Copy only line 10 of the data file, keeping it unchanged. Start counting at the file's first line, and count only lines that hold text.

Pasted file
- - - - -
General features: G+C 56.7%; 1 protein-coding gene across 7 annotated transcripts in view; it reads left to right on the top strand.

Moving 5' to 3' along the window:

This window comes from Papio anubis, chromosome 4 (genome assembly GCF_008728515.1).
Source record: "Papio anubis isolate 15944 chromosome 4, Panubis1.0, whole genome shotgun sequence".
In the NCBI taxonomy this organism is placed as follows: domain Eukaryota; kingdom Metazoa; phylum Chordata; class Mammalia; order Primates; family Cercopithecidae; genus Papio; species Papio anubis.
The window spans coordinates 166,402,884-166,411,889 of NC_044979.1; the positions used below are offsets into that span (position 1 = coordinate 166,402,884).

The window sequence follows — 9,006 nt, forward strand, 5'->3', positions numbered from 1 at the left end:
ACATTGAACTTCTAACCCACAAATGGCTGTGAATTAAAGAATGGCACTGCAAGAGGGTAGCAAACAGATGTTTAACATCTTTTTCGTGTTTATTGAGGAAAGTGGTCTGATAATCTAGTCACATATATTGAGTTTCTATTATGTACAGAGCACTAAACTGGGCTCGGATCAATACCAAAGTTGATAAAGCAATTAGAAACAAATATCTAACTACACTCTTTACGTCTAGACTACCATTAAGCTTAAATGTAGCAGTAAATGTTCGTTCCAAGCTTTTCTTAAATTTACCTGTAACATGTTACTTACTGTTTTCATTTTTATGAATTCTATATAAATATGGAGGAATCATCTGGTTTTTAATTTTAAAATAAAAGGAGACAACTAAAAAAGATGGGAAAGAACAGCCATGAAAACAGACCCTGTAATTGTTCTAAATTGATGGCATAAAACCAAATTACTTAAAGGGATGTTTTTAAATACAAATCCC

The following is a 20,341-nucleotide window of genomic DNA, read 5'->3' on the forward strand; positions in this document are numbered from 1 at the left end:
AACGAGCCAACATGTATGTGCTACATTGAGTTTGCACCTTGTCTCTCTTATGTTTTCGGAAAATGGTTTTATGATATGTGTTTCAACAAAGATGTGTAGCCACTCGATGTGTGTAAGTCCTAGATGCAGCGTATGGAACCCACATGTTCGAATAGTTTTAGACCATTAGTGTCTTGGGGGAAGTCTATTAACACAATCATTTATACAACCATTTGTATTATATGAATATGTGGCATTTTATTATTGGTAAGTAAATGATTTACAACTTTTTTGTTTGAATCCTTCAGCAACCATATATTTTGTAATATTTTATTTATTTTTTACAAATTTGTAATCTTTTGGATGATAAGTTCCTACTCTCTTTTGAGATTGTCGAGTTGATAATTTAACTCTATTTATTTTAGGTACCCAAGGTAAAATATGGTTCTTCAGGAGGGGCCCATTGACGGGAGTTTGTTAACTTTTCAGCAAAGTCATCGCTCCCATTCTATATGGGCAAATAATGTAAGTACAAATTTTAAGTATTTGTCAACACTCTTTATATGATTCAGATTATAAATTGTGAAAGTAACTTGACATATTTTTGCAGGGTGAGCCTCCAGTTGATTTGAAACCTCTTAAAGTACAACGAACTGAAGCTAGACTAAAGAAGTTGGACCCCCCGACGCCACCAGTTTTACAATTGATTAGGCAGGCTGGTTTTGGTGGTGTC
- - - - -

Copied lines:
AACGAGCCAACATGTATGTGCTACATTGAGTTTGCACCTTGTCTCTCTTATGTTTTCGGAAAATGGTTTTATGATATGTGTTTCAACAAAGATGTGTAGCCACTCGATGTGTGTAAGTCCTAGATGCAGCGTATGGAACCCACATGTTCGAATAGTTTTAGACCATTAGTGTCTTGGGGGAAGTCTATTAACACAATCATTTATACAACCATTTGTATTATATGAATATGTGGCATTTTATTATTGGTAAGTAAATGATTTACAACTTTTTTGTTTGAATCCTTCAGCAACCATATATTTTGTAATATTTTATTTATTTTTTACAAATTTGTAATCTTTTGGATGATAAGTTCCTACTCTCTTTTGAGATTGTCGAGTTGATAATTTAACTCTATTTATTTTAGGTACCCAAGGTAAAATATGGTTCTTCAGGAGGGGCCCATTGACGGGAGTTTGTTAACTTTTCAGCAAAGTCATCGCTCCCATTCTATATGGGCAAATAATGTAAGTACAAATTTTAAGTATTTGTCAACACTCTTTATATGATTCAGATTATAAATTGTGAAAGTAACTTGACATATTTTTGCAGGGTGAGCCTCCAGTTGATTTGAAACCTCTTAAAGTACAACGAACTGAAGCTAGACTAAAGAAGTTGGACCCCCCGACGCCACCAGTTTTACAATTGATTAGGCAGGCTGGTTTTGGTGGTGTC